Special Report: With strong organic revenue growth and global partnerships in place, Nexion is poised to scale up as it joins the ASX boards.
Technology company Nexion (ASX:NNG) is looking to maximise its market opportunity in global cloud computing services with its listing on the ASX this Thursday.
The company is joining the boards after closing out an over-subscribed IPO with an $8m raise, which it increased from $5m to meet demand interest from institutional investors.
Speaking with Stockhead ahead of the listing, Nexion Group CEO Paul Glass discussed how the company has filled a crucial niche in the market for cloud services, which is already a $US130bn global industry.
While big players such as Amazon Web Services (AWS) and Microsoft Azure provide the software infrastructure, getting cost-efficient access isn’t always a simple process.
“A lot of companies want to store data in the cloud. But often, they have legacy infrastructure to run their core delivery systems that’s not compatible with a public cloud,” Glass explained.
“Because you can’t physically put a server in AWS. And most importantly the size of that server — if you put it in a public cloud it would just cost you too much.”
“Our solution allows customers to access public cloud but also bring their own physical resources and put it into servers in our cloud.”
Effectively, Nexion leverages its own infrastructure as a point of entry to create a hybrid cloud services approach, with a mixture of software and hardware.
The Perth-based company saw business surge in its home market after launching in 2017, due to its clients’ relative isolation from major cloud services hubs.
And in the wake of its ASX listing, the company is building out capacity to expand to new markets globally that are in need of a hybrid cloud solution.
“That’s where the adoption of hybrid cloud is prevalent, and it’s now the fastest growing cloud industry,” Glass said.
He added that Nexion’s service adds an extra level of bespoke security, by providing a network access point which is in closer proximity to the actual clients it serves and customised customer cyber security solutions.
“So that’s the essence of where Nexion started. For example, we have a customer in WA who has 16 odd existing sites – they don’t want to pay to change their legacy infrastructure in the data centre. But they still want the security and bandwidth guarantee,” he said.
Founded just four years ago, Nexion gained traction almost immediately and has since driven triple-digit percentage gains in top line revenue growth.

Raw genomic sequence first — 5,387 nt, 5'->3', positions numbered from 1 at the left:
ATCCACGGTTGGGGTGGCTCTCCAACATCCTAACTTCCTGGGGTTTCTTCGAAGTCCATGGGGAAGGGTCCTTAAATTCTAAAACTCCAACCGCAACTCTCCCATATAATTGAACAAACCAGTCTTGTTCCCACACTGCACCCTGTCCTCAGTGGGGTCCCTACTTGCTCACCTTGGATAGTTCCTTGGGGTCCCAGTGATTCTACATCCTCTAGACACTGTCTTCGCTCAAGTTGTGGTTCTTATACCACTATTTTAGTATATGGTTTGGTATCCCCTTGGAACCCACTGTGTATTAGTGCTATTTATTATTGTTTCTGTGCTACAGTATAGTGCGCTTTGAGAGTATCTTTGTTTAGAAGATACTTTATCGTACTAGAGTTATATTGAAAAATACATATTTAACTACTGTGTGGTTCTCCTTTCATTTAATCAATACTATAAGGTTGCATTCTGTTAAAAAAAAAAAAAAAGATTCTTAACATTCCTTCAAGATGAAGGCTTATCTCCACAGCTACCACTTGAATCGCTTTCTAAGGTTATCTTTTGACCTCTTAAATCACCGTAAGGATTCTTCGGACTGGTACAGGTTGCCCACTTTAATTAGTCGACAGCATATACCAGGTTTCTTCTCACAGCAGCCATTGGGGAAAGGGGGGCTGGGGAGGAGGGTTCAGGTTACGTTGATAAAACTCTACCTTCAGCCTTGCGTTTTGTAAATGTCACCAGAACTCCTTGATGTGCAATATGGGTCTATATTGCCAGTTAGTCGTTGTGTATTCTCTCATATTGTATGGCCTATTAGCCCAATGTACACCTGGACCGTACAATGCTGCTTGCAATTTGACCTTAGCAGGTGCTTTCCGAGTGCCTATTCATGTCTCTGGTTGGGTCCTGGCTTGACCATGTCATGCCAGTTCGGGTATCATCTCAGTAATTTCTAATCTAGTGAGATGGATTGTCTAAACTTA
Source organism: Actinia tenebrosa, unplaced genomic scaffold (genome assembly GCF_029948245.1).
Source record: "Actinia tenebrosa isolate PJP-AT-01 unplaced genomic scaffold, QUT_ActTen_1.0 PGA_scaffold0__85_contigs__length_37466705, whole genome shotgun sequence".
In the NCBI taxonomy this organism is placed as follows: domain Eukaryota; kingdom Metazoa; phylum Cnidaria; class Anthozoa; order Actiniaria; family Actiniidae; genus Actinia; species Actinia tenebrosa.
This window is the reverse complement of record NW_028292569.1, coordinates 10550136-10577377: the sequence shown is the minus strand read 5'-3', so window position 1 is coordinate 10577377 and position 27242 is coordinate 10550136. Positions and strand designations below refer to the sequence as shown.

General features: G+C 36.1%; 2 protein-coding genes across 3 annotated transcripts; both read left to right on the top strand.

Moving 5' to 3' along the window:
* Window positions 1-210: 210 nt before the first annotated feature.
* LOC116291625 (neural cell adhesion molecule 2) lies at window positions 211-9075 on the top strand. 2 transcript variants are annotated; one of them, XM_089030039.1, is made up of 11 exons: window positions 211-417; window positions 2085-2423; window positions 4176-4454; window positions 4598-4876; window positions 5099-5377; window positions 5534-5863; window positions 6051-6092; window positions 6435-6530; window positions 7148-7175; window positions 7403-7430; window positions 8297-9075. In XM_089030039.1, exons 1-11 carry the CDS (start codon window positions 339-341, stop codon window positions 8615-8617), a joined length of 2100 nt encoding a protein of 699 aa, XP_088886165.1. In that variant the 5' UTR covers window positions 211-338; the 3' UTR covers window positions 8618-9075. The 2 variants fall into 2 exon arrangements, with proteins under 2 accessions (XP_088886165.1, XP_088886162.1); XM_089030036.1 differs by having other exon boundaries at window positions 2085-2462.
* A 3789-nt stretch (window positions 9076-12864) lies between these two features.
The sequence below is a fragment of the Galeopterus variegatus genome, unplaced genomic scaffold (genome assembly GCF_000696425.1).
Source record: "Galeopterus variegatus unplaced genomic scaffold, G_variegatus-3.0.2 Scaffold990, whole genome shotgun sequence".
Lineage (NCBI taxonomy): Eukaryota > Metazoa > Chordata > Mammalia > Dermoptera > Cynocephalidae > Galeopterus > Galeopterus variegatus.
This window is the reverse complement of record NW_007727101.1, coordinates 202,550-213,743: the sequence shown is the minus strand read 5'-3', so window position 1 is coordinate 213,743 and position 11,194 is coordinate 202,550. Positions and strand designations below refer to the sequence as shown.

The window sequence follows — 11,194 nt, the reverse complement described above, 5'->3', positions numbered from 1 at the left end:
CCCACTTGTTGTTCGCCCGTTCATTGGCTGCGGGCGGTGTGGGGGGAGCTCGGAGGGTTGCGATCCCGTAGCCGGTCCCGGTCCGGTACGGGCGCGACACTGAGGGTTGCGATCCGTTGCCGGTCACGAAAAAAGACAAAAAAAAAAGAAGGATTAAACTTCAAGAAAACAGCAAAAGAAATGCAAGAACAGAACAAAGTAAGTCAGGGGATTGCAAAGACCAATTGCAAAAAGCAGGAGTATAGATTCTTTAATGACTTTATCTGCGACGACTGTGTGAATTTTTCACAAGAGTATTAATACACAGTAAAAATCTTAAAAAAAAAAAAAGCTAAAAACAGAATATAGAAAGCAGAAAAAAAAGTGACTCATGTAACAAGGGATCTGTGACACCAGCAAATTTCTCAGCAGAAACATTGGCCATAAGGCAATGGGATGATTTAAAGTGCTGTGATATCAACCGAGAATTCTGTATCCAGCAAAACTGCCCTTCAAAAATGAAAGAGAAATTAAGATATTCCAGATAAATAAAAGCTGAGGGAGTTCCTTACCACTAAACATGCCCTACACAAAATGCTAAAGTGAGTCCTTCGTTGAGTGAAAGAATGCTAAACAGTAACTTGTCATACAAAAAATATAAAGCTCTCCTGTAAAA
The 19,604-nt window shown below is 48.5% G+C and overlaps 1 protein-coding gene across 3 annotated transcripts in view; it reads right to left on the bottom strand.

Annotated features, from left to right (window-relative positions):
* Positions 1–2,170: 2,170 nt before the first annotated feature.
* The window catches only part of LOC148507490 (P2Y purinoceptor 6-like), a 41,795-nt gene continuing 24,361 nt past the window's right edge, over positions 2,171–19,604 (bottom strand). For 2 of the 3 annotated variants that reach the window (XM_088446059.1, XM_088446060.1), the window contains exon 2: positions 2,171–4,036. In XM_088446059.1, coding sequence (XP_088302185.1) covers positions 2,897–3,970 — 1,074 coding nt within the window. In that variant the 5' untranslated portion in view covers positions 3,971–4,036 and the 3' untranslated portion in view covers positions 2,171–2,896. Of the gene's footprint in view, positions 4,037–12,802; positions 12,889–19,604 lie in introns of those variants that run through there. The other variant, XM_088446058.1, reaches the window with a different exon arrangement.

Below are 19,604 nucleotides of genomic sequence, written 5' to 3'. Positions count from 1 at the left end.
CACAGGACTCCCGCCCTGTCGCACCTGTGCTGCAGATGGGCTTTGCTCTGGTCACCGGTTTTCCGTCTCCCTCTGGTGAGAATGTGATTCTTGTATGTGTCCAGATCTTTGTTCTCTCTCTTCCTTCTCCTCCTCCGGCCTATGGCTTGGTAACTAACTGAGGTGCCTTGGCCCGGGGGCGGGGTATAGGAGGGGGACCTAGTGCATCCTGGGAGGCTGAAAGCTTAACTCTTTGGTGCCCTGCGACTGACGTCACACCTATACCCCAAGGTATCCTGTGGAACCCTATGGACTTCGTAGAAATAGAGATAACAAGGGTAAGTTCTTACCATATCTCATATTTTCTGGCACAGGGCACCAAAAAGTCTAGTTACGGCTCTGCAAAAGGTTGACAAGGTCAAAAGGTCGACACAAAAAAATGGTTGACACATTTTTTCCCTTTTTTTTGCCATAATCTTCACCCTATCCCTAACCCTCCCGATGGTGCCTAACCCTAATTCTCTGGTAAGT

With a viable business model now established, Glass said it marks the right time to access public capital markets – primarily with a view to pursue the company’s global growth strategy.
“Nexion was never set up with just the Australian market in mind. We were always set up to be global telecommunications company,” Glass said.
In that sense, a public listing gives Nexion an increased level of awareness in markets as it pursues a global partnerships strategy, he added.
“The second reason is that public funds give us the capital base to rapidly deploy out our OneCloud nodes across different regions. We’re growing rapidly but we have aspirations to scale up to a global solution on back of our agreement with Aryaka.”
Headquartered in California, Aryaka is a global SD-WAN network provider with offices in 65 countries.
In the December quarter, Nexion completed a key strategic partnership which was the “first of its kind in the world”, Glass said.
“It allows Nexion to build and operate an Aryaka point of presence,” Glass said.
“So for example, every WA company that wants to connect to offices globally now has the ability to connect via Nexion from Perth, directly to one of the Aryaka hubs around the world.”
“If you’re a CIO and you’re paying high fees for traditional MPLS circuits, all of a sudden your information doesn’t have to go via Sydney or Singapore. It goes directly from Perth to the rest of world, so in that sense it really is a great achievement.”
That combination – strong organic growth with an established global partnership – is why Nexion’s public offer was so heavily oversubscribed in such a short period of time, Glass said.
“I really think the market’s ready for this,” he said.
“If you look at the tech industry right now, in my view there’s a lot of concept stocks with applications that still need to be developed.”
“We’re not a concept stock, we’re a strong stock with recurring revenue and line of sight to continue our global expansion.”
“So when it came to marketing and understanding our hybrid model and our agreements with companies like IBM and Aryaka, that really underpinned the strength of what we were offering.”